Tag Archives: reading to your kids

20 Reasons to Read to Your Kids Every Single Day

This post originally appeared on Perfection Pending.

Sometimes, I’m trying to do 100 things at once. I’m cleaning, cooking, reading, giving advice, trying to keep myself healthy, saving my children from disaster… you know, just the regular stuff. But every once in a while, one of my kids wanders up to me with a book in his hand, or interrupts me while I’m getting some work done to ask if I’ll read to her. If I possibly can, I say yes. I drop almost anything to read to my kids. Why? Why is it so important to me that I would read to my kids any time they ask?

Because I love reading.

Because they love reading.

Because reading is for every age.

Because reading makes them smarter.

Because reading means you have to slow down.

Because reading to them won’t last forever.

Because reading is a pleasure that can transport them to another world.

Because reading is a way to connect with them.

Because reading opens their eyes to new experiences, ideas, and points of view.

Because reading is a joy that begins early.

Because reading is fun.

Because reading to them means getting a snuggle, too.

Because reading is something I can do with all of my kids at the same time.

Because reading creates time together.

Because reading makes them laugh.

Because reading makes me laugh.

Because reading makes me cry.

Because reading helps them learn about emotions.

Because reading to them turns into reading with them.

Because reading with them turns into them reading to me.

I’ll drop anything to pick up a book and read with my children. That time with them is special, and fleeting. I know from my years of teaching that almost any age of children love to be read to, but I also know that when they get older and busier, that time becomes harder to carve out. So right now, while they’re little, while they bring me books while I’m folding laundry, I’ll read to them. I’ll gladly let the laundry wait to have a snuggle and a book with my kids.

Research has shown that reading to children for at least 20 minutes every day can increase their reading abilities early on, increase their exposure to language and larger vocabularies, improve their attitudes towards reading for school, and increase their likelihood to graduate from high school on time, and go on to receive a higher education degree. Those reasons should be enough for parents to spend the time with their kids reading each day, but when you couple that with extra snuggles, quality time, and getting to hear their cute (or let’s be honest: hilarious!) thoughts on the stories and characters? I’m sold. My kids have the best questions and silliest ideas after we read books together. I would never want to miss out on that. I get to peek inside their minds for a minute when we discuss what the books are about. I get such good opportunities to talk with them about things we would never think of to say. Reading with your kids is a great way to get to know them a little bit better. Don’t miss out on it. It makes a difference for all of you.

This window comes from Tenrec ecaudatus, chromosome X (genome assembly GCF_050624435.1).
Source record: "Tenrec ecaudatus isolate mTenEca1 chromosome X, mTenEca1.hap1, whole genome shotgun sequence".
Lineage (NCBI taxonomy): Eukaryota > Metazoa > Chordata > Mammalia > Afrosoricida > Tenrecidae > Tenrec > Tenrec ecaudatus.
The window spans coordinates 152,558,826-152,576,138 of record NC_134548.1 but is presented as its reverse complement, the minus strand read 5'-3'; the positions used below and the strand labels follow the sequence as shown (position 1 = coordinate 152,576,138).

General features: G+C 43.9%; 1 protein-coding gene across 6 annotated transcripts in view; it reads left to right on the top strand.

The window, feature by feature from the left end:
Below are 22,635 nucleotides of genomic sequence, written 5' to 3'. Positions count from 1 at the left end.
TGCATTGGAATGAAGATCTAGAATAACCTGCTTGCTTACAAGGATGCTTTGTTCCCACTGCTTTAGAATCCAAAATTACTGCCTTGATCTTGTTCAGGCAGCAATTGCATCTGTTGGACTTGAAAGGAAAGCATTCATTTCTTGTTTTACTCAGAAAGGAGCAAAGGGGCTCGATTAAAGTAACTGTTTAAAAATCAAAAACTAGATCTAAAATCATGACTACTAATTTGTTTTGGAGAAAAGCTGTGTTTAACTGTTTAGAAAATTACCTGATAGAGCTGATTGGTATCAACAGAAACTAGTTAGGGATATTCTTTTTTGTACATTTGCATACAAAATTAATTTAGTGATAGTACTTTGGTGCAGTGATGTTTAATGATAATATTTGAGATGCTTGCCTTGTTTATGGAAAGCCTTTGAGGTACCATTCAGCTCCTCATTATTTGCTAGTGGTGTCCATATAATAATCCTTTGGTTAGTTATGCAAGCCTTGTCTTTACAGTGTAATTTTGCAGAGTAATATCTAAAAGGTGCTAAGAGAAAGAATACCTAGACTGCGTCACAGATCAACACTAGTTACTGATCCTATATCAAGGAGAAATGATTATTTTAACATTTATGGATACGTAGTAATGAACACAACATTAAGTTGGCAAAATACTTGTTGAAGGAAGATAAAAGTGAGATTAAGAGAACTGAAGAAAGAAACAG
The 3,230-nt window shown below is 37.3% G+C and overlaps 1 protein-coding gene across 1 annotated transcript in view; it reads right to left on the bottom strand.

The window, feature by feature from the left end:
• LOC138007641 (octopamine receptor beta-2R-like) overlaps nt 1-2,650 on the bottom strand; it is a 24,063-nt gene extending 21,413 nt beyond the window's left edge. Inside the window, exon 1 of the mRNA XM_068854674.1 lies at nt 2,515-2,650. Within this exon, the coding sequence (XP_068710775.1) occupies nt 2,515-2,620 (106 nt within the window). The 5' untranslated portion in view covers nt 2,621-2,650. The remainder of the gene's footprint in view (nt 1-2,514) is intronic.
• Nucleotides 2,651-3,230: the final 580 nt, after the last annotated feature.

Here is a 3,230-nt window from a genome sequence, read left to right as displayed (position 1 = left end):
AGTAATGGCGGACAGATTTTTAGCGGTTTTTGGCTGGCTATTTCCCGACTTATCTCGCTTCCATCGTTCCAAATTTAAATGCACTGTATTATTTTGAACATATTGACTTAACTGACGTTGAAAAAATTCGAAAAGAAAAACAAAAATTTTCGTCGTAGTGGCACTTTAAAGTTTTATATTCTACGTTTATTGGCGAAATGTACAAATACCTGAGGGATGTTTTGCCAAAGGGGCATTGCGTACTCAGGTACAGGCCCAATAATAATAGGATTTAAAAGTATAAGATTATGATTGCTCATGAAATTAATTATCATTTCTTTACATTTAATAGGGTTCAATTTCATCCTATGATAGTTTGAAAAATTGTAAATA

Our First Chapter Book

Recently, I’ve been noticing that my daughter was ready to read something big… something that went on from night to night, and didn’t even need to have pictures! This was a big deal for us, since she is only four and cannot read yet. It was also a challenge because the brothers wouldn’t be reading this book… just EK and me. I remember my mom reading Harry Potter to my brother and me as they came out, and now I’m a Potterhead. I’d love to cause a deep love for a story in my kids.

I happened to be at Barnes and Noble about this time buying a few new books for our home and a friend of mine with a new baby. Naturally, I wandered to the chapter book section (within the children’s books) and began looking around. I came upon a new series of books, sponsored by Disney’s Hyperion, and thought they looked very interesting, as they were set in our home state. They were books about a special girl called Serafina, and the first of the series mentioned something about a black cloak. So after reading the back cover, I snagged it.

It wasn’t until a couple of chapters in that I realized this was a little over EK’s head. I don’t mean that she couldn’t keep up with the story. I mean more that I would need to stop and explain words a little too often, and I would need to alter the words here and there… a lot of “kill” or “murder” and many details about blood.

That being said, I learned two things. I learned that I need to be a lot more familiar with the book I choose to read to her than reading the back cover.  I need to ask friends, do research, or choose a book I have read before or have time to read before I start it with her. Next, she is ready for an interesting and complicated storyline. She loved the book, asking me questions and keeping up from day to day (or few days) between reading sessions. Four and a half is not too young to read a chapter book and expect them to remember it! I just should have been a little choosier with the book.

Tomorrow we plan to visit Barnes and Noble after school to choose our next book. I plan to lead her to a certain direction, but I am excited to begin a new journey with my daughter that is just for us. 

What have you read to your kids? Do you have a suggestion for what we should read next?